Creating super projects with CMake's ExternalProject
Some time ago, I wrote a piece about CMake. It was more of a rant, written in the heat of the moment, after being frustrated by some of CMake’s idiosyncrasies. Ironically, it has become one of the most read posts on this blog, which is a bit disappointing. I would like to believe that there are far more interesting and useful posts available here but it is what it is.
My concluding issue in that post was related to dependency management between a set of CMake projects which comprised a “stack”. Recently, having to work with cmake once again, I’ve discovered CMake’s ExternalProject - which mitigates that problem significantly.
To cut the long story short, CMake identifies three stages:
- project configuration
- build system generation
- project build
In configure stage, it tries to resolve all targets and dependencies but some of these might be provided as a result of the build stage. So, it’s a bit of a catch 22 situation.
As I mentioned, there are many hacks to solve this problem.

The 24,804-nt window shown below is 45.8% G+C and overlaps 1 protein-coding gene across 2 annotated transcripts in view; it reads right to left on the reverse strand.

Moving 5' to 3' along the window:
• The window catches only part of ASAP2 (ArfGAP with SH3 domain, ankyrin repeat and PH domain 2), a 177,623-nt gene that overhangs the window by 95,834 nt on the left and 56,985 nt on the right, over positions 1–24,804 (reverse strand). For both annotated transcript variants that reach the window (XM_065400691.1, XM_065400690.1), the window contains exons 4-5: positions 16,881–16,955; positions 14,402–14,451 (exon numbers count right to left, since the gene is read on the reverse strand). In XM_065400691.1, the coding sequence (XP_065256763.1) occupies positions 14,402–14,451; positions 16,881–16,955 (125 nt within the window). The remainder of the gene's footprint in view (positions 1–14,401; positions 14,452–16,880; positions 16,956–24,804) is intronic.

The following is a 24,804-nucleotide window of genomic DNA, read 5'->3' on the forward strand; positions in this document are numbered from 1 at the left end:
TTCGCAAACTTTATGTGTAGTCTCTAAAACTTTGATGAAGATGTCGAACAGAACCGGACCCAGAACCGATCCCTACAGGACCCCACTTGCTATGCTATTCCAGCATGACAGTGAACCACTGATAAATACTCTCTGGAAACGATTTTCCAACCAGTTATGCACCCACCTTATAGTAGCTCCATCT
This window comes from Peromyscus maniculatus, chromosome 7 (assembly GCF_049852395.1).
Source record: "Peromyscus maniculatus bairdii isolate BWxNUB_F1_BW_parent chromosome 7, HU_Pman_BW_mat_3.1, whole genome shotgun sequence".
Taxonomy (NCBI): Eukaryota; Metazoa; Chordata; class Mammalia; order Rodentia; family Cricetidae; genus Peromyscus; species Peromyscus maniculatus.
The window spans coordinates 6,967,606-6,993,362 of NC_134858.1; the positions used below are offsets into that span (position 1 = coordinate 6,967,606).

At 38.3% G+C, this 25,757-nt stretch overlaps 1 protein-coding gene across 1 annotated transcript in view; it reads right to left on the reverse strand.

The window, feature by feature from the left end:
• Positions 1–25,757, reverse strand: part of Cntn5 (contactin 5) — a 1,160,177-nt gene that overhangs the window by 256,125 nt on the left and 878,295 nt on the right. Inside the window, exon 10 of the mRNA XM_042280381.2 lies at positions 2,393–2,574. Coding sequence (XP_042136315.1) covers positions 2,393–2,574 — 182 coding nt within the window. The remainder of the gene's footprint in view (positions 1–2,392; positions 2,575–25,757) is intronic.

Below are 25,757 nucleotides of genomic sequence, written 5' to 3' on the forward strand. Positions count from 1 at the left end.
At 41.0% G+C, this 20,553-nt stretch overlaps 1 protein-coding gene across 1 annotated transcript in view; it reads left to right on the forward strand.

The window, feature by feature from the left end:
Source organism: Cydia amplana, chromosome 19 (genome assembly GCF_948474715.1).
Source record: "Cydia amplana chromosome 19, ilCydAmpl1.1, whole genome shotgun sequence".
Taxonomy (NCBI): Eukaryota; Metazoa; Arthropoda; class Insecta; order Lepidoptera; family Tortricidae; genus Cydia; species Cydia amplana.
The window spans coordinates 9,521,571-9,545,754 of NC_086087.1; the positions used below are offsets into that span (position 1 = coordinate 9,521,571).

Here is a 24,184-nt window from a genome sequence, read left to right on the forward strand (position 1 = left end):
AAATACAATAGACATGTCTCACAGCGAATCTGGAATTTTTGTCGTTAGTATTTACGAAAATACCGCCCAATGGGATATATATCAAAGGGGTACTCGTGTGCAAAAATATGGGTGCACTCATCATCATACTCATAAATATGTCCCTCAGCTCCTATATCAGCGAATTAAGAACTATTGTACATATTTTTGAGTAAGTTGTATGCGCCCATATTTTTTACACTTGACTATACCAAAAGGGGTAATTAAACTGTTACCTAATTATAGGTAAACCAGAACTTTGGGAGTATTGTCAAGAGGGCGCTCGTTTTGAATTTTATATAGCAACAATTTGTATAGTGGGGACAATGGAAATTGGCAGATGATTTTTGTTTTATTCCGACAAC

ExternalProject might be classified as one as well however, it feels like a
clean solution to the problem.
Consider the following example project structure.
The dependecies would be:
CMakeLists.txt would contain:
ExternalProject is executed and installed during the configure stage. So,
from the perspective of the global, super project build, there are no targets
to produce. That’s all right though. All the magic happens within the build
system for each individual subproject.
I won’t quote or discuss any of the individual subproject’s
they are quite verbose. For reference, I’m providing a repo with the
discussed project layout.